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Cancer care brings grandmother, teen closer together

By: Nathalie Alvarenga Morales

Youthcast Media Group®

My paternal grandma and I were never that close. It took a Stage 2 bone-cancer diagnosis in 2019 to bring us closer together. I've now spent more than 150 hours with her in the last three years accompanying her to chemo. 

Courtesy of Nathalie Alvarenga Morales

It’s not like I didn’t know my grandma before– I mean, she’s my grandma. She lives 15 minutes away and we saw each other all the time. But we didn’t spend a lot of time alone. I never imagined this would be the reason I now know more about her life. 

I started attending chemo with her because she doesn't speak English at all so I would be the one translating everything for her. 

So much time spent together. We usually got to the hospital, about 20 minutes from home, around 7 a.m. While we waited for her to get taken in, a nurse would take her blood pressure and temperature. She never had to tell me how she felt; it was clear in her eyes and in her high blood pressure. The diagnosis had changed her life completely.

Grandma’s chemo took four hours every time, three times a week. The chemo room was a comfortable place– it looked nice and felt nice, the walls had soothing colors and the seats were cozy, with a nice view to outside.  The nurses were sweet and kind no matter the workload they might have had on top of them and they did their best to make the experience as easy as possible. 

Of course, none of  that could ever make up for the hard situation the people getting chemo were going through. Slowly I saw my grandmother's hair thin and her smile dim. I knew there was nothing I could do to bring back the same smile she had before.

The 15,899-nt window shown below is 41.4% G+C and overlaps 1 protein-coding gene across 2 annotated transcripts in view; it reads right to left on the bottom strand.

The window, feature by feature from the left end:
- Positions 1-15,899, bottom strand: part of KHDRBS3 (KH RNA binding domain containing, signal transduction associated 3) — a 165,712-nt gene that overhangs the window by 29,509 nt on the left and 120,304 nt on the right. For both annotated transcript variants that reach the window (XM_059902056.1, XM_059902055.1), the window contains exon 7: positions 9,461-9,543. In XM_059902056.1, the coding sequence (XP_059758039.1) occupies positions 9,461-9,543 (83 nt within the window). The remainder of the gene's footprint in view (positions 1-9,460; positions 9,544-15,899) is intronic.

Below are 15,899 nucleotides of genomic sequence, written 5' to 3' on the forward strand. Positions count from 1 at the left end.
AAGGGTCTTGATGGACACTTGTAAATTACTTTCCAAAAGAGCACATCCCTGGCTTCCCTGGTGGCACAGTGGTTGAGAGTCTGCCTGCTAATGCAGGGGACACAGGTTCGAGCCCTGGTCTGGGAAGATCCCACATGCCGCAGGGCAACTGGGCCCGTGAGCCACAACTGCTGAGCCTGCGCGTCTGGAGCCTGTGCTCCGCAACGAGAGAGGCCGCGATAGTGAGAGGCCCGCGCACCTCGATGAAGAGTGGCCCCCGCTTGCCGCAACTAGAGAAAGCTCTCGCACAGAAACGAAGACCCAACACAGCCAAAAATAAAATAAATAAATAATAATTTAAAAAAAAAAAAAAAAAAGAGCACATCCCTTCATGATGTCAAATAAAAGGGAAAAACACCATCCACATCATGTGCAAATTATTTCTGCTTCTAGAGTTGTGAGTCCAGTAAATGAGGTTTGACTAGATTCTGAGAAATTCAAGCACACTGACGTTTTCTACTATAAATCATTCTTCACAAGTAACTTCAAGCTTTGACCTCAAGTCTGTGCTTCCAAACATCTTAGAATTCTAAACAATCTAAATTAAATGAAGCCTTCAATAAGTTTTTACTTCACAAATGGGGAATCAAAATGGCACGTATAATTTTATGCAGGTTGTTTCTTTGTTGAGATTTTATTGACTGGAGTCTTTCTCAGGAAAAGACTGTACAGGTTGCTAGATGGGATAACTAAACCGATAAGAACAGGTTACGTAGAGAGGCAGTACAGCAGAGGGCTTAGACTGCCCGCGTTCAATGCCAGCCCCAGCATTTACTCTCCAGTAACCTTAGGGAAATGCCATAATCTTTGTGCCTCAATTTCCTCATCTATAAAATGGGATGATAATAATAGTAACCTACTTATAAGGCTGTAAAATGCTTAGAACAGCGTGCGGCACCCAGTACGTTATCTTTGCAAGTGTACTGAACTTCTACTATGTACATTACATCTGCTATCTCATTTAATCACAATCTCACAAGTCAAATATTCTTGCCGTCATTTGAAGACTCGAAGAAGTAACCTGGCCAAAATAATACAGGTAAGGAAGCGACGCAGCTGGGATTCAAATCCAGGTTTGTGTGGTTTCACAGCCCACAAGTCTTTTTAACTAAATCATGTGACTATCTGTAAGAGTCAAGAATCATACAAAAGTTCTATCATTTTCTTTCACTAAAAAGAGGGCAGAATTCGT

I didn’t realize how lucky we were to live close to her appointments. When I saw people with bags and backpacks full of things like books, snacks, coloring books and blankets, it never really made sense to me why, until a nurse told me that some patients live an hour away, or more. It then made me realize how hard it is for others to receive treatment just to keep them alive, and how much money they have to spend. Other times you saw people in their wheelchairs who were struggling to even make it in the waiting room. I saw some people with computers, knowing they wouldn't let their saddest moment, the moment they were struggling in, get in the way of their work responsibilities.

I knew this was a hard time for Grandma, as it was probably for everyone else in the building. We didn't talk a lot during her appointments– she was sometimes in pain, tired or just worried. But I always hoped my presence helped her a bit. 

We slowly found ways to connect. I shared with her the details of the small fights my younger sister and I have at times, and she connected it to how she was once the little sister who would annoy her older sisters. We talked about my excitement about going back to school, and about cool recipes we could make together, which gave us something to look forward to. 

Grandma has been getting better, and so has our relationship. She no longer receives chemo as the cancer has disappeared. She still has regular visits to the doctors and other specialists. I've been able to tell there is a bit more joy in her, she smiles and laughs more. 

Nathalie Alvarenga Morales is a rising junior at Annandale High School in Virginia. She worked on this article with Youthcast Media Group, which has a partnership with Annandale’s journalism class. 


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